The relationship between spoken and written language

November 19, 2015 by Sylvie Thivierge

Le lien entre le langage oral et le langage écrit

For some kids, starting school is a fairly painless transition, while for others it can be more difficult. These kids learn to read, but they do not understand the meaning of what they are reading.

Some teenagers spend countless hours on their schoolwork, year in and year out, without ever getting more than a passing grade… Even in college and university, students can struggle with reading and writing without ever really figuring out why…

These young people all have intellectual potential, are motivated, and put a lot into their learning. Where does it all go wrong?

Spoken language

The development of spoken language plays a key role in the development of written language. Starting school is easier for children who have already acquired certain language skills—skills that are interrelated and start to develop at an early age. These include making sense of language, building a varied vocabulary, perceiving and reproducing language sounds, understanding the relationship between sounds and letters, having a precise knowledge of verbal grammar, varying sentence structure, and also processing information, organizing ideas, and transmitting messages in a coherent manner.

A problem that can go undetected

Difficulties in the development of  the various aspects of spoken language can explain a written language learning disability. However, spoken language issue is not always obvious. A child who is likely to struggle with written language can start school speaking in a way that doesn’t give any indication of a struggle. Family and friends will assume the child has good language comprehension and expresses him or herself with ease, since the child’s word sounds and sentence structures are fine. When the difficulty with written language arises, the root cause can become hard to link with spoken language, since the development in this regards seems adequate.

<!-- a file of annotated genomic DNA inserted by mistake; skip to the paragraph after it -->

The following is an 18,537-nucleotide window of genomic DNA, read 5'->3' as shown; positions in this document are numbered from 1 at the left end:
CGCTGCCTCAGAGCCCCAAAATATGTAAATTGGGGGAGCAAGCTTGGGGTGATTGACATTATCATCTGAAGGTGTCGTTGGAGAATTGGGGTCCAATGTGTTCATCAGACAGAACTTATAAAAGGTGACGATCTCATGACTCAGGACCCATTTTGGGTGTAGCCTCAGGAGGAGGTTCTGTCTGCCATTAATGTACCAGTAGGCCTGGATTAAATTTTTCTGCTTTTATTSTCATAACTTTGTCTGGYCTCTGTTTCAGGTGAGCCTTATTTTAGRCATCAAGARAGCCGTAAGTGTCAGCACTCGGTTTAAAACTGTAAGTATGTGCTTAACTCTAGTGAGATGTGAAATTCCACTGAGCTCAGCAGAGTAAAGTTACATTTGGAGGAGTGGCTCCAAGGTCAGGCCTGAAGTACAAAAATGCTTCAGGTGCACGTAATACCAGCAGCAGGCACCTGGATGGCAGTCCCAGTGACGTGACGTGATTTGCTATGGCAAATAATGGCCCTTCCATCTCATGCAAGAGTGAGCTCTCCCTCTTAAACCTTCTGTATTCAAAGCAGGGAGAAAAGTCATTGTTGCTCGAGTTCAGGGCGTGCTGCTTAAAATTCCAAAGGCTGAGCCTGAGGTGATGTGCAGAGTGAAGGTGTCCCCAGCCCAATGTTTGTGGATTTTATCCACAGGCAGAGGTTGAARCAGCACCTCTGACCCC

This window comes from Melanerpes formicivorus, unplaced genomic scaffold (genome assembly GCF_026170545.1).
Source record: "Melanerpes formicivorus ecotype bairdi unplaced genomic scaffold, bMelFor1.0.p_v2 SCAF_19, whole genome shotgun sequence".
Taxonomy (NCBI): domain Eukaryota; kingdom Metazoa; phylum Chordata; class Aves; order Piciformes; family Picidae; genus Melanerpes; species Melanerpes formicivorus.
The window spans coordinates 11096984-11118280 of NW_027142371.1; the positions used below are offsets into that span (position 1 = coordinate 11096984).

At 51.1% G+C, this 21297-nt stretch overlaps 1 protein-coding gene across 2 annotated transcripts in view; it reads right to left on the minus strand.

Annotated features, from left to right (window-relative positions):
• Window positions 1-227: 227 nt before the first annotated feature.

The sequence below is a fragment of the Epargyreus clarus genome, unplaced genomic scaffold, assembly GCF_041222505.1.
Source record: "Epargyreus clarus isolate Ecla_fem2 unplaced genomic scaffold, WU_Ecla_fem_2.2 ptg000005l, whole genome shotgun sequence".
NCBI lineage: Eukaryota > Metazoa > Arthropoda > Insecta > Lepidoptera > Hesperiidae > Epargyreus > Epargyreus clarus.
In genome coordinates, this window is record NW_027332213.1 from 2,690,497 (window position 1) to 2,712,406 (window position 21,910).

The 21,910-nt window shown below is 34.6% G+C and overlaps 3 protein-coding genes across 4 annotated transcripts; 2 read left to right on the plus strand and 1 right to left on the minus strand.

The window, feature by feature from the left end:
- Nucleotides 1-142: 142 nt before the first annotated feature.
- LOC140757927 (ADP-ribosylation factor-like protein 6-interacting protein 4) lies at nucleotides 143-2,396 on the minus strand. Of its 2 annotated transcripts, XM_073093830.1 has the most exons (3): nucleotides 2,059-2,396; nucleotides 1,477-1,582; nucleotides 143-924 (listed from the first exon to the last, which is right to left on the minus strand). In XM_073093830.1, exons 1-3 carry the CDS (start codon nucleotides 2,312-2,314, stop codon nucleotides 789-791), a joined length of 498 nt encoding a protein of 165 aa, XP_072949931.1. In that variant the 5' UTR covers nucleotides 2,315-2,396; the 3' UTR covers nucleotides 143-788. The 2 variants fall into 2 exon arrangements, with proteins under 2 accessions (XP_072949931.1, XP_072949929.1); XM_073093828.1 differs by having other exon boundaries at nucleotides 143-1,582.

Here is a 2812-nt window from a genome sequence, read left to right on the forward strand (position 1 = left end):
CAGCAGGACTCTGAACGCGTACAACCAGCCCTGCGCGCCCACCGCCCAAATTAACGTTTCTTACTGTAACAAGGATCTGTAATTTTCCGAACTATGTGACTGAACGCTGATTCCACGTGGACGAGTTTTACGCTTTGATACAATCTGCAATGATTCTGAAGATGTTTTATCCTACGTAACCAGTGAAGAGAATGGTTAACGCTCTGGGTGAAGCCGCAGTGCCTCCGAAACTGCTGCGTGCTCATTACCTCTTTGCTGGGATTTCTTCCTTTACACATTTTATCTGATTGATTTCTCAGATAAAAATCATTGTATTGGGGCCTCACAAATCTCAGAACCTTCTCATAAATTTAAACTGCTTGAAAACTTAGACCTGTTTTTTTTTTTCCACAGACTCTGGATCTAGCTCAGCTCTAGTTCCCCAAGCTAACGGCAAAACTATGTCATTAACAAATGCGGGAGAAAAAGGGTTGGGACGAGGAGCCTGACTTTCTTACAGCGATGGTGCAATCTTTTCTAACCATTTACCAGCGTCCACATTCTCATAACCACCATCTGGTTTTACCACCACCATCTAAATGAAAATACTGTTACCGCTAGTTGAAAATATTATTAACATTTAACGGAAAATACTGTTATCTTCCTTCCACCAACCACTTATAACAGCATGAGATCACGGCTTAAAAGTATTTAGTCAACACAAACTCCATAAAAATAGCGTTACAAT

Nonetheless, the child has spoken languages weaknesses that primarily affect the understanding of hidden meaning, compound instructions and concepts of space and time, abstract words and notions, lexical access (the ability to find the right word), using complete and complex sentence structures, and selecting and organizing ideas to tell a story or explain something.

Difficulties with spoken language: repercussions on the learning of written language

When children fail to acquire one or more of the oral language skills described above, it impacts their reading and writing. They’ll struggle to make sense of what they’re reading (regardless of the subject), decode instructions, understand grammar, and produce written texts (which involves choosing ideas, being coherent, using complete and complex sentence structures, and applying grammar rules).

A solution

No matter their age, a speech-language pathologist can assess and treat spoken and writtent language difficulties. Knowing their weaknesses allow these young people understanding why they’re struggling at school, acquire the necessary language skills, and develop strategies that will allow them to deal effectively with their learning disability, however serious.

Of course, learning disabilities can have all sorts of causes. But it’s absolutely essential to look at the language skills rooted in speech when assessing a child or teenager struggling with a learning disability.